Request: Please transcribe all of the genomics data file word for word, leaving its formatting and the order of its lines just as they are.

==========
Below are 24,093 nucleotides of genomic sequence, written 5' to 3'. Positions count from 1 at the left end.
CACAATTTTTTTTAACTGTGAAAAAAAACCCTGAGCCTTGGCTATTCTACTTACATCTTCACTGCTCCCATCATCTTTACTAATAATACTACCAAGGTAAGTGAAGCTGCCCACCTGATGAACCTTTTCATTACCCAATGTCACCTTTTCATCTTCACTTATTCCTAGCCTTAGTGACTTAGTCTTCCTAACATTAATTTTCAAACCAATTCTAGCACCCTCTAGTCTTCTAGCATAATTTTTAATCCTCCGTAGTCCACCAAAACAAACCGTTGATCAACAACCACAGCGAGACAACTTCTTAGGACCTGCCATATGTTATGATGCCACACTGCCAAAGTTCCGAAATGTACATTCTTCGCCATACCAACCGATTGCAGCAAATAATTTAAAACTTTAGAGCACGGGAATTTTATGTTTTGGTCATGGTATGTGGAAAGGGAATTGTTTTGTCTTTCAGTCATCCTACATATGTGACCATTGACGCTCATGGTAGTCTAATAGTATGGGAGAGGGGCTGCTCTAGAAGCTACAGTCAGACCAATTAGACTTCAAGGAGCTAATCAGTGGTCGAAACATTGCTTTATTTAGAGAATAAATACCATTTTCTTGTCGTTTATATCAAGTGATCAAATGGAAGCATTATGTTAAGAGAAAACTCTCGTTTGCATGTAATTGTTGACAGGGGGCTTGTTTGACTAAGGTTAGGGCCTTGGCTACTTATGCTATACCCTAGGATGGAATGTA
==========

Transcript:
Below are 24,093 nucleotides of genomic sequence, written 5' to 3'. Positions count from 1 at the left end.
CACAATTTTTTTTAACTGTGAAAAAAAACCCTGAGCCTTGGCTATTCTACTTACATCTTCACTGCTCCCATCATCTTTACTAATAATACTACCAAGGTAAGTGAAGCTGCCCACCTGATGAACCTTTTCATTACCCAATGTCACCTTTTCATCTTCACTTATTCCTAGCCTTAGTGACTTAGTCTTCCTAACATTAATTTTCAAACCAATTCTAGCACCCTCTAGTCTTCTAGCATAATTTTTAATCCTCCGTAGTCCACCAAAACAAACCGTTGATCAACAACCACAGCGAGACAACTTCTTAGGACCTGCCATATGTTATGATGCCACACTGCCAAAGTTCCGAAATGTACATTCTTCGCCATACCAACCGATTGCAGCAAATAATTTAAAACTTTAGAGCACGGGAATTTTATGTTTTGGTCATGGTATGTGGAAAGGGAATTGTTTTGTCTTTCAGTCATCCTACATATGTGACCATTGACGCTCATGGTAGTCTAATAGTATGGGAGAGGGGCTGCTCTAGAAGCTACAGTCAGACCAATTAGACTTCAAGGAGCTAATCAGTGGTCGAAACATTGCTTTATTTAGAGAATAAATACCATTTTCTTGTCGTTTATATCAAGTGATCAAATGGAAGCATTATGTTAAGAGAAAACTCTCGTTTGCATGTAATTGTTGACAGGGGGCTTGTTTGACTAAGGTTAGGGCCTTGGCTACTTATGCTATACCCTAGGATGGAATGTA